Most filmmakers also like using juxtapositions on the level of a plot-mash together with intercut and plots from one to the other and back again. For example, each episode in the film “Lost” uses this format of juxtaposition. In this film, having the Present Day Island A-storyline and the Flashback B-storyline portrays key background details concerning the protagonist story of the Island. The A and B storyline loop back and forth on each other, commenting on the psychology and the origin of the characters.

Another way on how juxtaposition is used in films is by placing together two intrinsically contrary witness and characters that triggers soar (Bolton, 2009). Neil Simon in “The Odd Couple” uses this format of juxtaposition. He uses soft-spoken, neat-freak, and soft-hearted Felix Ungar and his burly, brusque, sloppy very best friend Oscar Madison in an indistinguishable place in their lives and they have to share a common space to live.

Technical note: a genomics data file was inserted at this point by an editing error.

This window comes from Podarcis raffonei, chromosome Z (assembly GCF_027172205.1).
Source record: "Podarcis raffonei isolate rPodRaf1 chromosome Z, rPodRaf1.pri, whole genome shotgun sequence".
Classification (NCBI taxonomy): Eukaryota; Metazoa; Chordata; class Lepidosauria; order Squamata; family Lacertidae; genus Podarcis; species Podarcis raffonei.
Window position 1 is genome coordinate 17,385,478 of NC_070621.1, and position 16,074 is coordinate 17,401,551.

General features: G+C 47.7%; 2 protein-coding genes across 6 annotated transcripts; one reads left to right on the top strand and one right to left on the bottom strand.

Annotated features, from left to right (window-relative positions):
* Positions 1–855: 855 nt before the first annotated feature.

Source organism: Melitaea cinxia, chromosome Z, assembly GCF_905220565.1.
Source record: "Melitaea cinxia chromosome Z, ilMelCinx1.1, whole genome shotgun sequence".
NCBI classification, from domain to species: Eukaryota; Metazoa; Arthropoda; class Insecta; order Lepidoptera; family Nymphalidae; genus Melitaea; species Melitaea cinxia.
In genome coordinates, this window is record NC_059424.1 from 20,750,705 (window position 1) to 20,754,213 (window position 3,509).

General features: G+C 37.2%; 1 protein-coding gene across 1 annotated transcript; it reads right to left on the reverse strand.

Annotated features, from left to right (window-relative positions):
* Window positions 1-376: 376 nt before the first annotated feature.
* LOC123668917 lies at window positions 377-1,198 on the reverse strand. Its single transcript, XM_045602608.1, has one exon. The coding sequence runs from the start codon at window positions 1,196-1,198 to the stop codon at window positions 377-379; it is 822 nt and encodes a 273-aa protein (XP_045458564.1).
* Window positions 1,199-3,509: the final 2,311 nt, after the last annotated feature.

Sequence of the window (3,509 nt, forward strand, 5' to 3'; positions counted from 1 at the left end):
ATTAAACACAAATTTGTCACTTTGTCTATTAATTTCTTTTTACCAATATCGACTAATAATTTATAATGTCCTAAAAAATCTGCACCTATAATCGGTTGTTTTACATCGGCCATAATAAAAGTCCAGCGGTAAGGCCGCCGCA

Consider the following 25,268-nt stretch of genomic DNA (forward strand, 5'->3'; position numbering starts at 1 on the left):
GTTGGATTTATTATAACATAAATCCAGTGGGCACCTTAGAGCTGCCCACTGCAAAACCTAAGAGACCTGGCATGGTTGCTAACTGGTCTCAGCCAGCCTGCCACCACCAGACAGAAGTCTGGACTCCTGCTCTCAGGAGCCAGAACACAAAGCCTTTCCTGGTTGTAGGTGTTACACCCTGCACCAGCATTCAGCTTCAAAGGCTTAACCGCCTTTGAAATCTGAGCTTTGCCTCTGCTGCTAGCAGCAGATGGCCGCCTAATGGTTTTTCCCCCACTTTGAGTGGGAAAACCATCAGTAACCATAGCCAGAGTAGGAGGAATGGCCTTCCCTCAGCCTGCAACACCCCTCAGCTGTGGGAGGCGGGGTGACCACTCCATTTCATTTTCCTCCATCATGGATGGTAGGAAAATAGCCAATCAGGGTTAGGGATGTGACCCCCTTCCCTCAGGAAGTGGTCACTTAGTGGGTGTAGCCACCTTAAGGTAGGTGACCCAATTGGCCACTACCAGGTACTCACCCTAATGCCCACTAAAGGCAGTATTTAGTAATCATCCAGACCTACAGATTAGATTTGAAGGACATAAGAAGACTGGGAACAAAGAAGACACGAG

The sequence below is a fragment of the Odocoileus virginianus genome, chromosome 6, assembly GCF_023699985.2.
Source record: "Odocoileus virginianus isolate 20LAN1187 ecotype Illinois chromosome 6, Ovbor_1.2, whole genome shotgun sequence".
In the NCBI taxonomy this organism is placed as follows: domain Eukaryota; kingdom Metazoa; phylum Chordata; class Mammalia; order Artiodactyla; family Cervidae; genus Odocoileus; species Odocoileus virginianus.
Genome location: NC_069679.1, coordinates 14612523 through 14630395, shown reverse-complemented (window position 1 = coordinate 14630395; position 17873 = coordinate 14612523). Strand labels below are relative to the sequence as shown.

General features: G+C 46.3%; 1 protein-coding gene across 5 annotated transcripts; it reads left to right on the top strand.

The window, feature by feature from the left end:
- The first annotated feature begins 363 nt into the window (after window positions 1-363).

Shakespeare is another good master when it comes to the use of juxtaposition in film, especially in the characters. For instance, in the “Othello” Moor General falls in love with the white who was an upper-class. This represented societal inter-relation that is dramatized to a heartbreaking result. Another film that used juxtaposition of incongruous environment and character is the “Fish out of Water”. The reason why filmmakers maximize their potential on dramatic and comedic narratives by placing action or characters in unexpected environments is to make the film more exciting (Wilson-Tagoe, 1998).

The effects of juxtaposition on the audience